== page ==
Repudiation Day

Repudiation Day

November 23
The Stamp Act of 1765 forced the American colonies to pay a tax on various official documents and publications, such as legal papers, liquor permits, lawyers' licenses, and school diplomas. The tax on newspapers and pamphlets was particularly burdensome, as it was based on the number of printed sheets and advertisements in each publication. The tax had to be paid in British pounds sterling, which made it even more expensive. In defiance of the new law, the court of Frederick County, Maryland, declared that it would carry on its business without the tax stamps required by the Act. In March 1766, the Act was rescinded by Parliament.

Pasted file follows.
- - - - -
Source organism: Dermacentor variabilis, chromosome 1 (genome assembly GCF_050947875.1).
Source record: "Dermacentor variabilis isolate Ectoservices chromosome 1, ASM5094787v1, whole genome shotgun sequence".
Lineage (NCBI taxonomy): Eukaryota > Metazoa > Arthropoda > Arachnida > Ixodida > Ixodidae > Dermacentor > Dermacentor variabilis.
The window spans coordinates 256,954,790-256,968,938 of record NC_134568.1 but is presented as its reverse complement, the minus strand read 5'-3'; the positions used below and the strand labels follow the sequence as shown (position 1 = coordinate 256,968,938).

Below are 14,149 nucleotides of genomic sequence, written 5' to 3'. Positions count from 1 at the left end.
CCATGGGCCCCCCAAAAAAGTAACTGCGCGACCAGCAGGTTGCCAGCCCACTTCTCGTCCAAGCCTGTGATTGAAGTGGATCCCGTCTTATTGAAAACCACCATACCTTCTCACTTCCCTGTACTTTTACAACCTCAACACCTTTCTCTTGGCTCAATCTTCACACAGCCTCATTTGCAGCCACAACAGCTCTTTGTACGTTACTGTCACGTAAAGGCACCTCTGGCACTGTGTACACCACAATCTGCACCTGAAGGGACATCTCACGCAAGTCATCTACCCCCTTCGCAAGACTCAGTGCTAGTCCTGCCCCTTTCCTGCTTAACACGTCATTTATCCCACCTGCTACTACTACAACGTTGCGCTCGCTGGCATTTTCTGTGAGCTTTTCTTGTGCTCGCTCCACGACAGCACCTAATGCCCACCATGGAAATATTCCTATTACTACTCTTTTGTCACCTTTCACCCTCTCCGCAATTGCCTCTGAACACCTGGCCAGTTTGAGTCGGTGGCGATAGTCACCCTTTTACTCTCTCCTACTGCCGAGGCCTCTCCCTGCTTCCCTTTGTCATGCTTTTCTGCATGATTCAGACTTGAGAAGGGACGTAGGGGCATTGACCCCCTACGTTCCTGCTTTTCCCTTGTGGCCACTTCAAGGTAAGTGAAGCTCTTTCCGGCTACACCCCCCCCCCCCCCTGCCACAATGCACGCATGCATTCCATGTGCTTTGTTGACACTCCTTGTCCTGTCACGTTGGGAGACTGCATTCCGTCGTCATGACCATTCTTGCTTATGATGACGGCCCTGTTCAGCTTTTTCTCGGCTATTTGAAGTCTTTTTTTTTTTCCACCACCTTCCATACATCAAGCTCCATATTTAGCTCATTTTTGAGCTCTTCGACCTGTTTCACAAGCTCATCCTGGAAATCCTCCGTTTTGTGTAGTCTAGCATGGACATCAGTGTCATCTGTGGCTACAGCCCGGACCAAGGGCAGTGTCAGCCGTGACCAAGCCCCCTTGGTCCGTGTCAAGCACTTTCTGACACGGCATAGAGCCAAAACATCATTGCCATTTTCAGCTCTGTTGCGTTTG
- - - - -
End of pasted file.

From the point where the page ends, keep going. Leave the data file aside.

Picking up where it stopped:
The date on which the Stamp Act was repudiated, November 23, has been observed for many years as a half-holiday in Frederick County to commemorate this courageous act. It has been customary for the Daughters of the American Revolution (DAR) to meet in the courthouse on this day and to listen while the clerk of the circuit court reads the original 1765 decision.
SOURCES:
AnnivHol-2000, p. 195
DictDays-1988, p. 95